RECYCLING chiefs have come up with an innovative way of making the most of your hard plastics you chuck in the bin.

Lancashire County Council are in the early stages of trialling use of them in making kerbstones and potentially be used to make other street furniture.

They are working with a company to make a number of prototypes and have the plastic kerbs on a street in Preston and see if it works in the real world.

The plastic kerbs are made from recycled material and mixed with fibre and ash.

The project is the final year of the trial and council chiefs hope if successful it could be happening across the county.

William Maxwell, service manager at Lancashire County County said: "If we are going to invest in the equipment creating these kerb, then we have make sure they will last.

"So far the one in Ribbleton is standing up to it with no marks and it has not collapsed.

"We do not want to rush it as we would get more complaints if they break."

Cllr Charlie Edwards, is the lead member for health and adult services and is part of the Lancashire Waste Partnership strategy sub-group, believes that the kerbs are innovative ideas.

"We are not going to stop at Lancashire if these work well.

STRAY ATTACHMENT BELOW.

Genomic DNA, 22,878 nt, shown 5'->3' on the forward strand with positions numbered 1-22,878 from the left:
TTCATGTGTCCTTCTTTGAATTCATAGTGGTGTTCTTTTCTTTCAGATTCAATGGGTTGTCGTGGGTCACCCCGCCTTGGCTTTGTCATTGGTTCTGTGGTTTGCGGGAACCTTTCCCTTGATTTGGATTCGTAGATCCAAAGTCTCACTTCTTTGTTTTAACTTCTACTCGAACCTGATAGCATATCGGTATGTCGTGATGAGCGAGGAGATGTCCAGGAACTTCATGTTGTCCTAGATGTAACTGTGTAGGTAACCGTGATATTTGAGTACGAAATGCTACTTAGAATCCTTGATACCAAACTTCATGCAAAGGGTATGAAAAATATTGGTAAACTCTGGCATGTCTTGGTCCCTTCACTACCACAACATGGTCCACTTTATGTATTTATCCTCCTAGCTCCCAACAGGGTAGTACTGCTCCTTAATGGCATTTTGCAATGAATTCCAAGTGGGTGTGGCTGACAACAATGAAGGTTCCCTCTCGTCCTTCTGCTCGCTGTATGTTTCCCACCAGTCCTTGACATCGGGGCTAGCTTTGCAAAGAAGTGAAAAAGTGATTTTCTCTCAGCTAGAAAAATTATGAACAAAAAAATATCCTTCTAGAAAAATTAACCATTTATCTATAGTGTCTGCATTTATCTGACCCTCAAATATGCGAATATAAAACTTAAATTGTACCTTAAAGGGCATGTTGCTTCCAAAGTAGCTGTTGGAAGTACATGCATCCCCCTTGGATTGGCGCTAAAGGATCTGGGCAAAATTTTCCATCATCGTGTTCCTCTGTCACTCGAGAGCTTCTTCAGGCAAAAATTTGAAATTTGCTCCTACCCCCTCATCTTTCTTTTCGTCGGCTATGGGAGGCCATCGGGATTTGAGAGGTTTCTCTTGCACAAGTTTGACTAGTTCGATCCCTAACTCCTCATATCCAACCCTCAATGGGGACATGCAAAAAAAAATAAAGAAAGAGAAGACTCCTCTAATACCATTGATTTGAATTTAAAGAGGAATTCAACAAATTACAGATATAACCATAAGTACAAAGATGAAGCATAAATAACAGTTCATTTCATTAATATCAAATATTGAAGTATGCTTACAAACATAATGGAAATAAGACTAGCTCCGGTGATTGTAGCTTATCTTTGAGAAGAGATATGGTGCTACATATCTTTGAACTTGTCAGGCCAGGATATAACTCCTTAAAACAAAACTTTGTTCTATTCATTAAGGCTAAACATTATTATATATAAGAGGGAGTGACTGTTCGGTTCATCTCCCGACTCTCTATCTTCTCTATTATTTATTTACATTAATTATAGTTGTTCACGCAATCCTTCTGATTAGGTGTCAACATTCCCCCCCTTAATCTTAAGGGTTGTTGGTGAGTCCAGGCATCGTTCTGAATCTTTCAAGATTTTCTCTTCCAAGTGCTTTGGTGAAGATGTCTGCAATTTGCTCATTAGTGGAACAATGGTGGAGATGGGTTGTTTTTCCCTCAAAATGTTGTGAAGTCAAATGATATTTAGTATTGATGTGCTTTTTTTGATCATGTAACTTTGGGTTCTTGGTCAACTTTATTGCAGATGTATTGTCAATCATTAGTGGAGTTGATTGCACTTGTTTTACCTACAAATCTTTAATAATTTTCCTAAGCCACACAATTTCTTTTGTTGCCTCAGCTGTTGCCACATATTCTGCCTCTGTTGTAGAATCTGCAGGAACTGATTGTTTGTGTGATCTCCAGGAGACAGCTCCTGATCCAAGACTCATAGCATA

"We will be rolling them out to other areas across the country."

It was part of an event by Lancashire County County to talk about how waste chiefs were coming up with ideas of re-using items people throw out.

In the average year the council receives 22,000 tonnes of wood across the recycling centre network but in the past month clean wood has been used by HM Prison Wymott near Chorley to create wooden garden furniture, planters and hanging baskets for sale.

Also a pilot project working with Lancashire Active is trying to make use of bikes that are no longer wanted by owners.

During a tour of the Lancashire Renewables facility, John Watters, operational and maintenance manager talked about how slight changes by householders across the county could help their processes in getting better quality recycling.

"We are trying to get the message out for people to make little steps to their routine.

"For examples some of these plastic milk bottles are not pure batches because they have bottle tops of different colour still on them.

"If people can take them off and still put them in the same bin.

"We are passionate about recycling and it would be important that people understand what goes into our work."

They showed off the different processes of sorting through plastic, paper, cardboard, metals and glass.

Cllr Edwards believes that householders need to take action to improve recycling or it could have consequences for the future.

He said: "We have been told there will be no space in landfill by 2025 if we keep going at current rates.

"So I think we need to empower the people with the news that if they make simple steps of trying to recycle more then we will not be looking at some of the nice green spaces in Lancashire for to create more landfill.